The mouse.WheelScrollLines value is equal to the number of lines of text that will be scrolled in most applications when you move the scroll wheel one click (or 120 units if it doesn’t click).
Mouse.CursorPosX and Mouse.CursorPosY
The other way of thinking about the mouse position is to use the cursor, rather than the physical movement of the mouse on the desk. The Cursor position is measured in pixels. The number of pixels on the screen in each direction is called the resolution. It is usually around about 1024 horizontally and 768 vertically.
Remember that many games ignore the position of the proper cursor, so for these games you need to use the DirectInputX and DirectInputY values above instead.
There is only one real mouse cursor, and it is shared between multiple mice. So you can’t use numbers before the dot to read or set the cursor position for individual mice. If you want more than one cursor you need to use Fake Cursors. mouse.CursorPosX is the horizontal coordinate of the cursor. 0 is the left edge of the primary monitor. The right edge of the primary monitor is one less than the horizontal resolution of the screen. eg. 1023. You can tell what the resolution of the primary monitor is by reading screen.width.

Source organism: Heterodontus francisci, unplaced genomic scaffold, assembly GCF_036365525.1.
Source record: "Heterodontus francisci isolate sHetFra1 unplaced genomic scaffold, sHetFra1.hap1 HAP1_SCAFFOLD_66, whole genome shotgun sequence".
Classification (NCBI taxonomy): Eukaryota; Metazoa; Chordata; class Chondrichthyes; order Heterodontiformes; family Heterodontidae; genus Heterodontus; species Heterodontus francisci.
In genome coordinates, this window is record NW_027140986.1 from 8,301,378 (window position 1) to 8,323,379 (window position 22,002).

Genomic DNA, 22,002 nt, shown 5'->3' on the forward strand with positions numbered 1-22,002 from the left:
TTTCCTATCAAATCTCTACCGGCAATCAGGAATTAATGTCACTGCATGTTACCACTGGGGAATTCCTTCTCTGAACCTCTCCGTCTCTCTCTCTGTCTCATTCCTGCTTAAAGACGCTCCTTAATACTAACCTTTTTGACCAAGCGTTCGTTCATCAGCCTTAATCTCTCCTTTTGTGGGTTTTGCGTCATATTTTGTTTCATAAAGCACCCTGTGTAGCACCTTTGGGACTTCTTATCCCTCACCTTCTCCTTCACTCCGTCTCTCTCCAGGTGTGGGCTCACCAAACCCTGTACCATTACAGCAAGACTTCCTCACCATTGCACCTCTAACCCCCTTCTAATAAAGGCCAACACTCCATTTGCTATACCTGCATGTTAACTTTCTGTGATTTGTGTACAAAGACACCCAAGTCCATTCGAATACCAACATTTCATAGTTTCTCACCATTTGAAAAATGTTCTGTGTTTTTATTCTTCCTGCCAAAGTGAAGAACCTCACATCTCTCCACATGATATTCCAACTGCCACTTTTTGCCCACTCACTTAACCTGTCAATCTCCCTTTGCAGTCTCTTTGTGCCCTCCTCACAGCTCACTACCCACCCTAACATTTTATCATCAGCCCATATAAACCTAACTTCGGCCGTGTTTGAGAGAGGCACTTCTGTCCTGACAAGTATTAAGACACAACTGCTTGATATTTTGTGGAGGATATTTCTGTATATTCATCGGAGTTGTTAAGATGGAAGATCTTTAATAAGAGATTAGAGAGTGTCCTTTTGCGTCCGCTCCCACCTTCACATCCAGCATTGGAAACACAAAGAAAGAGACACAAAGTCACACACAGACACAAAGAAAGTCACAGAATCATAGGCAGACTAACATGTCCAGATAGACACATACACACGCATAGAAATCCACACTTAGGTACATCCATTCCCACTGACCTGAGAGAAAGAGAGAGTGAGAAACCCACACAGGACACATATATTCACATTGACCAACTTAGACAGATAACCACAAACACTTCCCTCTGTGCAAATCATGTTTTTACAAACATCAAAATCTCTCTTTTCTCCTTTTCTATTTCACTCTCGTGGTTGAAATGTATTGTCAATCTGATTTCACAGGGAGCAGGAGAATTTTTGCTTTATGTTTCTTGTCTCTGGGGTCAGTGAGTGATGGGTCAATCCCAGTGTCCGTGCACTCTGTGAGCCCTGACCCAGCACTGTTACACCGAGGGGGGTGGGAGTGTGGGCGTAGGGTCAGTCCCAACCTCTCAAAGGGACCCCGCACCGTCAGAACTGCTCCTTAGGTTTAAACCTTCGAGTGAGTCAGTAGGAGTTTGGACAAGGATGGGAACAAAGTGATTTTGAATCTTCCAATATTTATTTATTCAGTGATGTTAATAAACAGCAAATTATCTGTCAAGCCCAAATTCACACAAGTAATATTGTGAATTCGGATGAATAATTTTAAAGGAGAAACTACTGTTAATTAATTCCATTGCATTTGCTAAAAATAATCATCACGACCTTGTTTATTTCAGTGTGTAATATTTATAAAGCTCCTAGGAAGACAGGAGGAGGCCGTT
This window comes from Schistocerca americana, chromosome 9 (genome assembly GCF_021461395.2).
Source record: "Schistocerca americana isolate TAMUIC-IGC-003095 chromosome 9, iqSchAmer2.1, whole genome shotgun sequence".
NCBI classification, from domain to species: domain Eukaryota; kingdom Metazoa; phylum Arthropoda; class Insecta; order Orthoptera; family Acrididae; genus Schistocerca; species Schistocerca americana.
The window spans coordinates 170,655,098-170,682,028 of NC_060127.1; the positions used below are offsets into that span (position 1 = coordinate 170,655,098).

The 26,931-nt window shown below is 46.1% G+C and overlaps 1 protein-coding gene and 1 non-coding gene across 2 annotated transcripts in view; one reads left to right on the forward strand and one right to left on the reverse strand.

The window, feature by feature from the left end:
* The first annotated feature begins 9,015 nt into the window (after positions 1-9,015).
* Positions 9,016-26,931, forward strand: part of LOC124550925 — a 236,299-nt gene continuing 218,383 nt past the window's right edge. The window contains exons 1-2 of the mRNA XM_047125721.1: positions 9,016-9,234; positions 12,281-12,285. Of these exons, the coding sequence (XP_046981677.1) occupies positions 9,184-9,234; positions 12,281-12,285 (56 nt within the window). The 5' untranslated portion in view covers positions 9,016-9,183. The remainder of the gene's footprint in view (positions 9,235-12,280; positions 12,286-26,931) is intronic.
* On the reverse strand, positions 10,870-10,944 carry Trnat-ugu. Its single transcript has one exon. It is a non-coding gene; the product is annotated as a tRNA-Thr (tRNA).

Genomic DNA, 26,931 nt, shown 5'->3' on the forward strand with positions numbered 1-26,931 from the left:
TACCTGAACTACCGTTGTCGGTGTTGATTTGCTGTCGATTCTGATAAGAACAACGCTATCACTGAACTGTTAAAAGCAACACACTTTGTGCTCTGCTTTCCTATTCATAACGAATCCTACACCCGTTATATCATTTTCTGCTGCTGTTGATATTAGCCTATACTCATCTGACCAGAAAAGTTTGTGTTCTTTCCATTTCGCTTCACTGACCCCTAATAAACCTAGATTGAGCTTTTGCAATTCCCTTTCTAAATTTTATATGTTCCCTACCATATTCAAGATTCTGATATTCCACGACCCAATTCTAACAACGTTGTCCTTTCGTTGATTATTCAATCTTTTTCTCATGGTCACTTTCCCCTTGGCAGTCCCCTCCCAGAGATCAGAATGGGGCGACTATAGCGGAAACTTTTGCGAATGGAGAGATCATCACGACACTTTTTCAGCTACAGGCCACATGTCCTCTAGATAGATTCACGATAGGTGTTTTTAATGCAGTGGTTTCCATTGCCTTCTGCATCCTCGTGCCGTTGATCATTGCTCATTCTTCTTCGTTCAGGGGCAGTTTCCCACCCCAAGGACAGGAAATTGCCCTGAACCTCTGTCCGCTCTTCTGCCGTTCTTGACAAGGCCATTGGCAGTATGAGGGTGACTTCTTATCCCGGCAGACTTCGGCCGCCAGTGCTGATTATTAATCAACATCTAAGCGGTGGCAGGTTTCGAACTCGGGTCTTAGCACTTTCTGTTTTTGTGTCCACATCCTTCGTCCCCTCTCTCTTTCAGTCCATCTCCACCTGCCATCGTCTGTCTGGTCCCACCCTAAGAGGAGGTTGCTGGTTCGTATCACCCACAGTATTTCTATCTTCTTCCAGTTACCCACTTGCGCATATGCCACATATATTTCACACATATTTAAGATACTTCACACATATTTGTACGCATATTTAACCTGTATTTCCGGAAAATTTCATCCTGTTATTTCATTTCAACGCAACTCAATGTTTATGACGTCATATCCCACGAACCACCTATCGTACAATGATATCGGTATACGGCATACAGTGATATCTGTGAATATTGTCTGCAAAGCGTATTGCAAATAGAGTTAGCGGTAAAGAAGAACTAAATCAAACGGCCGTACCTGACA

Note that if the cursor is on a different monitor from the primary monitor then mouse.CursorPosX will be either less than 0 or greater than or equal to the width of the primary monitor. You can tell what the left edge of the left-most monitor is by reading screen.DesktopLeft. You can tell what the right edge of the right-most monitor is by reading screen.DesktopRight. You can also read screen2.left, screen3.left, etc. to find the left edges of individual screens. The same with the right hand sides.
mouse.CursorPosY is the vertical coordinate of the cursor. 0 is the top edge, and the bottom edge is one less than the vertical resolution. It will be outside this range for multiple monitors. Use screen.DesktopTop and screen.DesktopBottom to tell the top and bottom maximum values for all monitors.
You can also write Cursor.PosX and Cursor.PosY instead, to set the cursor position. It works the same as Mouse.CursorPosX and Mouse.CursorPosY. Don’t use a number after the word “cursor” though, or it will set fake cursors rather than the real one.
If you have a Plug & Play monitor, then GlovePIE can tell roughly what the physical size of your screen is. You can therefore set the location of the cursor in real world units. For example, to set the cursor to be 10 cm to the right of the left edge of the primary monitor, you would write this:
mouse.CursorPosX = 10 cm
You can also get the physical width of the screen like this:
debug = screen.width in cm
GlovePIE will automatically convert between pixels and real world units, so watch out! That may not be what you want.
mouse.CursorPosX = mouse.DirectInputX
will make the cursor on the screen move the same physical distance that you moved the mouse. If you moved the mouse 1 inch, it will move the cursor 1 inch. That is fun to try, but a pain for people that are used to mice.
If you don’t want to convert the units, try this instead:
mouse.CursorPosX = RemoveUnits(mouse.DirectInputX)
Normally you just set the cursor position using pixels, eg.
mouse.CursorPosX = 512